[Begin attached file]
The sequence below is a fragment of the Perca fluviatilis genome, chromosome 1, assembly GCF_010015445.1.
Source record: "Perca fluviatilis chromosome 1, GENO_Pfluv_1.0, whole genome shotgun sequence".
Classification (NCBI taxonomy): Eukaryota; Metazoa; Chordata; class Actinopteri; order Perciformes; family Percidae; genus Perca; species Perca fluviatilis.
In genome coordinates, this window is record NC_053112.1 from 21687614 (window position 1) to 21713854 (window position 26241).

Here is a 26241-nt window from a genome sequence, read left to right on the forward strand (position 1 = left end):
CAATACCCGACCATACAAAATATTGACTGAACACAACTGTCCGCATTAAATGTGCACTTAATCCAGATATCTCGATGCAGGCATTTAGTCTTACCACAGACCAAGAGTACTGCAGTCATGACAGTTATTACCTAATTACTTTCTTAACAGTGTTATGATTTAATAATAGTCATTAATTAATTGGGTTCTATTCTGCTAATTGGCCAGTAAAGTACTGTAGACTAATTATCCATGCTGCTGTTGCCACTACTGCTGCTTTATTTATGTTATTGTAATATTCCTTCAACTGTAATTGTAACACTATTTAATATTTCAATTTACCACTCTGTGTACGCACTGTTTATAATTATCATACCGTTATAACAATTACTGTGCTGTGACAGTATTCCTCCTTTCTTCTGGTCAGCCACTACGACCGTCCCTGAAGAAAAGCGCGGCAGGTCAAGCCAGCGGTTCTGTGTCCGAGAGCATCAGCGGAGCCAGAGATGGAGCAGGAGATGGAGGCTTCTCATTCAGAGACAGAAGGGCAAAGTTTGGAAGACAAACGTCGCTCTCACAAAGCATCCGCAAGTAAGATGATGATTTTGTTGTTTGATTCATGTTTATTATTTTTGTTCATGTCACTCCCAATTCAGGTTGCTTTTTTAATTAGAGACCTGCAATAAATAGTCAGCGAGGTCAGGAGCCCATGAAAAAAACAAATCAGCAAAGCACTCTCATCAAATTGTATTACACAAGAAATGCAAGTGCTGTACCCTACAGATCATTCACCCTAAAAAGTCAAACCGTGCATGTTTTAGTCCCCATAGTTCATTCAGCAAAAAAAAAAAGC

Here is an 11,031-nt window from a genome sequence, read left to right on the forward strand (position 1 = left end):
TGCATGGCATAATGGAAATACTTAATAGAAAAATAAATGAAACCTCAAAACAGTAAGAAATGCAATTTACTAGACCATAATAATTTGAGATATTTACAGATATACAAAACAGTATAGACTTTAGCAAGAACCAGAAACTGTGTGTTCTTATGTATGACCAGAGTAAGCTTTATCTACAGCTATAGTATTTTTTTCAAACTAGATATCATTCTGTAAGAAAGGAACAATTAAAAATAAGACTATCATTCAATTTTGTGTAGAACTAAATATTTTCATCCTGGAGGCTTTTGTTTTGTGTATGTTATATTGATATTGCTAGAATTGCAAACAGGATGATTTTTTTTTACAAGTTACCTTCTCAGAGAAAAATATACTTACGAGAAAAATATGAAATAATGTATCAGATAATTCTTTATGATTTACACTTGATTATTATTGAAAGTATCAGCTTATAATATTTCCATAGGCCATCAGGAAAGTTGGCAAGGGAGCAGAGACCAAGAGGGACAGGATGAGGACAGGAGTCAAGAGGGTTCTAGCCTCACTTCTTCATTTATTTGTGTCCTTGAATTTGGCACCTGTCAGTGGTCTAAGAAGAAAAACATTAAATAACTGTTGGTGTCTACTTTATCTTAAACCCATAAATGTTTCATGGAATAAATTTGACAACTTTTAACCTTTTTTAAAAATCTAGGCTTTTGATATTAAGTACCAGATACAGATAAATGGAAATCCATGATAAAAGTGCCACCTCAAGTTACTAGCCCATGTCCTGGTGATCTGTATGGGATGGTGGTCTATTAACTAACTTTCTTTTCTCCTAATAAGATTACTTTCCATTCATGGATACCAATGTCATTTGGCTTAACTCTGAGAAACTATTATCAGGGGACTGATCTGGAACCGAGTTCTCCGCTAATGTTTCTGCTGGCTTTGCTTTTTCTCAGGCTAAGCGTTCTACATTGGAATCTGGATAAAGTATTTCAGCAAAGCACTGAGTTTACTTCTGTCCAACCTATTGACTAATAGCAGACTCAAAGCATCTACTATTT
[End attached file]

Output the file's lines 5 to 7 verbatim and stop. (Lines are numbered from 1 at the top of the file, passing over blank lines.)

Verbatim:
Here is a 26241-nt window from a genome sequence, read left to right on the forward strand (position 1 = left end):
CAATACCCGACCATACAAAATATTGACTGAACACAACTGTCCGCATTAAATGTGCACTTAATCCAGATATCTCGATGCAGGCATTTAGTCTTACCACAGACCAAGAGTACTGCAGTCATGACAGTTATTACCTAATTACTTTCTTAACAGTGTTATGATTTAATAATAGTCATTAATTAATTGGGTTCTATTCTGCTAATTGGCCAGTAAAGTACTGTAGACTAATTATCCATGCTGCTGTTGCCACTACTGCTGCTTTATTTATGTTATTGTAATATTCCTTCAACTGTAATTGTAACACTATTTAATATTTCAATTTACCACTCTGTGTACGCACTGTTTATAATTATCATACCGTTATAACAATTACTGTGCTGTGACAGTATTCCTCCTTTCTTCTGGTCAGCCACTACGACCGTCCCTGAAGAAAAGCGCGGCAGGTCAAGCCAGCGGTTCTGTGTCCGAGAGCATCAGCGGAGCCAGAGATGGAGCAGGAGATGGAGGCTTCTCATTCAGAGACAGAAGGGCAAAGTTTGGAAGACAAACGTCGCTCTCACAAAGCATCCGCAAGTAAGATGATGATTTTGTTGTTTGATTCATGTTTATTATTTTTGTTCATGTCACTCCCAATTCAGGTTGCTTTTTTAATTAGAGACCTGCAATAAATAGTCAGCGAGGTCAGGAGCCCATGAAAAAAACAAATCAGCAAAGCACTCTCATCAAATTGTATTACACAAGAAATGCAAGTGCTGTACCCTACAGATCATTCACCCTAAAAAGTCAAACCGTGCATGTTTTAGTCCCCATAGTTCATTCAGCAAAAAAAAAAAGC

Here is an 11,031-nt window from a genome sequence, read left to right on the forward strand (position 1 = left end):